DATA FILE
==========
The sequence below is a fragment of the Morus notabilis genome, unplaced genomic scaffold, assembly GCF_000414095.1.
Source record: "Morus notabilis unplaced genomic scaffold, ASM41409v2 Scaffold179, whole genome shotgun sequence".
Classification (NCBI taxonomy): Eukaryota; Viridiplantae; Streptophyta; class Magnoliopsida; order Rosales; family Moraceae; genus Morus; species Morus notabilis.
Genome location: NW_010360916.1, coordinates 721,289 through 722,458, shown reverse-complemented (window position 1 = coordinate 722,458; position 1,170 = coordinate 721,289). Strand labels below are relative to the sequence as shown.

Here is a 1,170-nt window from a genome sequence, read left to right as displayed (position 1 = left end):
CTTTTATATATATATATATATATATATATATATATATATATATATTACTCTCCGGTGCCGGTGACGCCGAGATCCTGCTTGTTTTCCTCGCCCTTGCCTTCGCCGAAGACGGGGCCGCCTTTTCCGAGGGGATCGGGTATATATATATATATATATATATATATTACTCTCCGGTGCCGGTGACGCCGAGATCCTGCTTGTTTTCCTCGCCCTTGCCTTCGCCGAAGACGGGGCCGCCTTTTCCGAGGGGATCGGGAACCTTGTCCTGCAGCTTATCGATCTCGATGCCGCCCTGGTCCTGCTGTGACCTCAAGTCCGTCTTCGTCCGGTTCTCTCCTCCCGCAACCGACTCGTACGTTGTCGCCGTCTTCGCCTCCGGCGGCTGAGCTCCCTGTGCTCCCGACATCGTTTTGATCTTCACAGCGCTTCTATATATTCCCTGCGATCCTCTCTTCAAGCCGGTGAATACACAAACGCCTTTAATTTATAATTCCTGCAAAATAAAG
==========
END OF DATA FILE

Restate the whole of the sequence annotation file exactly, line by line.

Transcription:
The sequence below is a fragment of the Morus notabilis genome, unplaced genomic scaffold, assembly GCF_000414095.1.
Source record: "Morus notabilis unplaced genomic scaffold, ASM41409v2 Scaffold179, whole genome shotgun sequence".
Classification (NCBI taxonomy): Eukaryota; Viridiplantae; Streptophyta; class Magnoliopsida; order Rosales; family Moraceae; genus Morus; species Morus notabilis.
Genome location: NW_010360916.1, coordinates 721,289 through 722,458, shown reverse-complemented (window position 1 = coordinate 722,458; position 1,170 = coordinate 721,289). Strand labels below are relative to the sequence as shown.

Here is a 1,170-nt window from a genome sequence, read left to right as displayed (position 1 = left end):
CTTTTATATATATATATATATATATATATATATATATATATATATTACTCTCCGGTGCCGGTGACGCCGAGATCCTGCTTGTTTTCCTCGCCCTTGCCTTCGCCGAAGACGGGGCCGCCTTTTCCGAGGGGATCGGGTATATATATATATATATATATATATATTACTCTCCGGTGCCGGTGACGCCGAGATCCTGCTTGTTTTCCTCGCCCTTGCCTTCGCCGAAGACGGGGCCGCCTTTTCCGAGGGGATCGGGAACCTTGTCCTGCAGCTTATCGATCTCGATGCCGCCCTGGTCCTGCTGTGACCTCAAGTCCGTCTTCGTCCGGTTCTCTCCTCCCGCAACCGACTCGTACGTTGTCGCCGTCTTCGCCTCCGGCGGCTGAGCTCCCTGTGCTCCCGACATCGTTTTGATCTTCACAGCGCTTCTATATATTCCCTGCGATCCTCTCTTCAAGCCGGTGAATACACAAACGCCTTTAATTTATAATTCCTGCAAAATAAAG